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Snoring

Dr Roger Henderson
Reviewed by Roger HendersonReviewed on 29.04.2024 | 4 minutes read
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Snoring is often described as a loud sound that occurs when you sleep. As you breathe in and out, air flows past the relaxed tissues in your throat. These relaxed tissues can partially block the airway and cause vibrations. Snoring is very common and not often related to anything more serious. The biggest complaint from snoring is often from the person’s partner.

Snoring is more common in men than women and occurs commonly in people who are overweight. Being overweight or having larger tonsils can cause narrowing of the airways which also can lead to snoring. If you have any nasal problems like congestion or a family history of the medical condition obstructive sleep apnoea or you drink alcohol, you are also at higher risk of snoring.

Doctor’s advice

What are the symptoms of snoring?

For some people, snoring can be quite disruptive to their everyday life and in a few, it can be a sign of more serious problems. Obstructive sleep apnoea is a sleep disorder that has a number of symptoms that can be associated with snoring. The person may have episodes where they appear to not breathe (also known as apnoea), disrupted sleep which can lead to excessive daytime sleepiness, poor concentration, morning headaches, and sore throat.

Here is an article about sleep, and facts you may not know.

What will my doctor do?

Your doctor will ask you for a detailed history of your symptoms (sometimes with help from your partner). They will also ask you about your medical history including your alcohol intake and any allergies that you may have. Your doctor may need to examine you, and this will involve looking inside your nose and mouth.

If they suspect that your symptoms are simply due to snoring and there is no further cause for concern, there isn’t usually any further investigation that is required. However, if you and your doctor are concerned about your symptoms, you may be sent for further imaging or to a sleep specialist for further studies. A specialist will be able to discuss more specialised devices and possible surgery with you if required.

How can I manage my snoring symptoms?

If you are overweight, the most effective thing you can do is lose some weight. Your doctor will encourage you to lead a healthier lifestyle and avoid smoking and drinking alcohol, as this can relax the muscles and worsen your symptoms.

If you have any allergies or other symptoms leading to nasal congestion, then your doctor may recommend medication for this. It is also advised to catch up on sleep as much as possible and make sure you are well-rested, because not sleeping enough can exacerbate your symptoms.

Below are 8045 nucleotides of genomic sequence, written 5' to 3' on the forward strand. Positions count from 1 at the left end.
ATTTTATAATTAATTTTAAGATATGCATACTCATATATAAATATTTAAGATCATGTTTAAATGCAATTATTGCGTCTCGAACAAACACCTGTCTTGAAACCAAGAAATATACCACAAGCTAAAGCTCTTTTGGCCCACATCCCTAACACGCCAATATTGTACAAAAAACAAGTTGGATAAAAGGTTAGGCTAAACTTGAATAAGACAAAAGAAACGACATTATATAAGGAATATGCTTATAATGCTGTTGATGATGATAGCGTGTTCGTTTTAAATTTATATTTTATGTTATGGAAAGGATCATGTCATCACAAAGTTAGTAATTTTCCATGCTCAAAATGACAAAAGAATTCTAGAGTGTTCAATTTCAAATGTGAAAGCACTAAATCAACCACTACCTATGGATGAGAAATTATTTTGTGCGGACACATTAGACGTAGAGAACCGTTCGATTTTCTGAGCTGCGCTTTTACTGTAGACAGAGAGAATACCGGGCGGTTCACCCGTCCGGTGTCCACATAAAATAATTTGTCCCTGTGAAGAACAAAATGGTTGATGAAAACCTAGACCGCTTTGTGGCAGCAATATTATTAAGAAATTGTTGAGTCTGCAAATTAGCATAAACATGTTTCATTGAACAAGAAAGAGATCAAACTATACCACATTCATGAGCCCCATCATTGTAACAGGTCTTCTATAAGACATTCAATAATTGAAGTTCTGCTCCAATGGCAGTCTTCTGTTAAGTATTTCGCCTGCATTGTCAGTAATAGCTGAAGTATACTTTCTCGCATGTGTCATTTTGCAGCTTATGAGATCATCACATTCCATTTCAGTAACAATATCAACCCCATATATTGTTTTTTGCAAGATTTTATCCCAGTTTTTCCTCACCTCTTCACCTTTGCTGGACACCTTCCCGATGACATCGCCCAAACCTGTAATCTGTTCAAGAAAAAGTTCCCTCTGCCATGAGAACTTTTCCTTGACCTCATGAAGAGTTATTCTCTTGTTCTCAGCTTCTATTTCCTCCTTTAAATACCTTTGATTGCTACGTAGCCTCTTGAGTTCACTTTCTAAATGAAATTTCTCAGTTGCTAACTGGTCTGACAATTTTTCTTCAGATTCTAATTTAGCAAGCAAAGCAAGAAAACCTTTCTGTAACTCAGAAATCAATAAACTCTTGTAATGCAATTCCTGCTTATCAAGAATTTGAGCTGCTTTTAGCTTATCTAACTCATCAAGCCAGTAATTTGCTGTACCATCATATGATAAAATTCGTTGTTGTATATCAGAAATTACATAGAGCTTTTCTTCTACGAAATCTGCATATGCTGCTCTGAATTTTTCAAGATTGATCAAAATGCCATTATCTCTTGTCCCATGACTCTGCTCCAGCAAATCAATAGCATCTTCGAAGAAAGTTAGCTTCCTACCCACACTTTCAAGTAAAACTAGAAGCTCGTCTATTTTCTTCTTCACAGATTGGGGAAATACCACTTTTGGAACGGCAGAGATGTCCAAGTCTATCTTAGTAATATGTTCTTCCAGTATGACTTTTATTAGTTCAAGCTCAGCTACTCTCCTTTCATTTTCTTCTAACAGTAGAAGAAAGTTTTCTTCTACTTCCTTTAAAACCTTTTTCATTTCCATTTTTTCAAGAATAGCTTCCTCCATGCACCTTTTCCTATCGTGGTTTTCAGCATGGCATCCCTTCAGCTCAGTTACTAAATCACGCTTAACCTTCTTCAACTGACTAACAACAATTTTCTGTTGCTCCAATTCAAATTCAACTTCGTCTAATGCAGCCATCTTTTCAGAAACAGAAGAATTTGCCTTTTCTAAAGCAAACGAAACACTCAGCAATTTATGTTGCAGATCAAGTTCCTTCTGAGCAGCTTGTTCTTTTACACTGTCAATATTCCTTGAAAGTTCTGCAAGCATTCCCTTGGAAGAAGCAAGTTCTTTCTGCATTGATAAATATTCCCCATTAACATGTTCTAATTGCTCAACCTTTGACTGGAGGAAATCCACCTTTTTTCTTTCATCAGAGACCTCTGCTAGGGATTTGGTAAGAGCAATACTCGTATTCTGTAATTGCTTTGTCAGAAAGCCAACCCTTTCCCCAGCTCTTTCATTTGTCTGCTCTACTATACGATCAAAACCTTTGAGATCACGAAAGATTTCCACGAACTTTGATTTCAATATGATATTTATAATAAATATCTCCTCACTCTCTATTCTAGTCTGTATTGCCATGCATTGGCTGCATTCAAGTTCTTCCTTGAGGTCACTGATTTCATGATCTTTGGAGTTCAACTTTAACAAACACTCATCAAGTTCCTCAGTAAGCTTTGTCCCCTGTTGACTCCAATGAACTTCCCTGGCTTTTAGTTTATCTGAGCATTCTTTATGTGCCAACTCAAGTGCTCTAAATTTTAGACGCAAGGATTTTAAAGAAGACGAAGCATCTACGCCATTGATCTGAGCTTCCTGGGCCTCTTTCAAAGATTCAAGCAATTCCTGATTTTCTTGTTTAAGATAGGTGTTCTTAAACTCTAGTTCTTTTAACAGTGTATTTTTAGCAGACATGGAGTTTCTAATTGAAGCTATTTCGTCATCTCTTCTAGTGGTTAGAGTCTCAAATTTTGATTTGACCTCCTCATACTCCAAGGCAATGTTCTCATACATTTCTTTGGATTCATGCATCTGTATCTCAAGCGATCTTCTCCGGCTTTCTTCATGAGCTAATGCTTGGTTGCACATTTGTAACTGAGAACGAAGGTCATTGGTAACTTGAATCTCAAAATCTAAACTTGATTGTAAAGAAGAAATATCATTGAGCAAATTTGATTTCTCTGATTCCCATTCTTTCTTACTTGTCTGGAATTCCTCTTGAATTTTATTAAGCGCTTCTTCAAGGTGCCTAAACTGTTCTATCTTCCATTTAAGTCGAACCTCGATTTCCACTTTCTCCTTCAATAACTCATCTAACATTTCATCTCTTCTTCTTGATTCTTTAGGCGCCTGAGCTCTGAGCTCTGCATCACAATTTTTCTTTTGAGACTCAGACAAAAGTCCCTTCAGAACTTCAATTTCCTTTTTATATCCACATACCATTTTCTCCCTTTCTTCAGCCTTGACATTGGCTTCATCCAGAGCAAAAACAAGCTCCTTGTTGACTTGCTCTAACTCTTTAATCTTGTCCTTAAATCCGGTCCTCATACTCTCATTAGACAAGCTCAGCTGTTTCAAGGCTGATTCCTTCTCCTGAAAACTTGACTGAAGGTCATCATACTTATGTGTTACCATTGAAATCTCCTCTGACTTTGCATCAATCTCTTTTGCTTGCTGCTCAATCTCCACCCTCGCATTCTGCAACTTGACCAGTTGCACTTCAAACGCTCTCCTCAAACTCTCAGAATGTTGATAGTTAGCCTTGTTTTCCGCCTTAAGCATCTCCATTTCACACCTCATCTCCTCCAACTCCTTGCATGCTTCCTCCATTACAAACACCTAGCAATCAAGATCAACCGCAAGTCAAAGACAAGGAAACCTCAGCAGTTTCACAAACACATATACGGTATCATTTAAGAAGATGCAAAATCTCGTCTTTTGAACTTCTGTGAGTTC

The position you lie in when you sleep is also important. When you are on your back, your throat muscles often collapse back onto your airways causing partial obstruction and snoring. It is therefore recommended to sleep on your side or use a nasal tape to encourage you to breathe through your nose. It may also be beneficial to see if your partner wants to try earplugs.

Sleep Apnoea

Sleep apnoea, a prevalent sleep disorder affecting millions globally, is characterized by recurrent interruptions in breathing during sleep. Understanding the types, symptoms, risk factors, diagnosis, and available treatments is crucial for managing this condition and preventing associated health complications.

Types of Sleep Apnoea:

  1. Obstructive Sleep Apnoea (OSA): Caused by throat muscle relaxation, leading to airway obstruction.
  2. Central Sleep Apnoea (CSA): Results from the brain's failure to send proper signals for breathing.
  3. Complex or Mixed Sleep Apnoea: A combination of both OSA and CSA.

Symptoms

Common symptoms include loud snoring, excessive daytime sleepiness, morning headaches, dry mouth, difficulty concentrating, insomnia, and mood changes. Identifying these signs is essential for early intervention.

Risk Factors

Factors increasing the risk of sleep apnoea include obesity, neck circumference, age, gender (more prevalent in men), family history, smoking, and substance use.

Diagnosis

Diagnosis involves clinical evaluation, sleep studies (polysomnography or home sleep apnoea testing), and a physical examination to assess contributing factors.

Complications of Untreated Sleep Apnoea

Untreated sleep apnoea can lead to severe complications such as cardiovascular issues (hypertension, heart attack, stroke) and metabolic disorders (insulin resistance, type 2 diabetes).

Treatment Options:

  1. Lifestyle Modifications: Weight loss, positional therapy, and avoiding certain substances.
  2. Continuous Positive Airway Pressure (CPAP): Delivers a continuous air stream to keep the airway open.
  3. Bilevel Positive Airway Pressure (BiPAP): Delivers air at varying pressure levels during inhalation and exhalation.
  4. Oral Appliances: Reposition the jaw and tongue to prevent airway collapse.
  5. Positional Therapy: Encourages specific sleeping positions to reduce symptoms.
  6. Surgery: Considered for anatomical abnormalities contributing to sleep apnoea.

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Dr Roger Henderson
Reviewed by Roger Henderson
Reviewed on 29.04.2024
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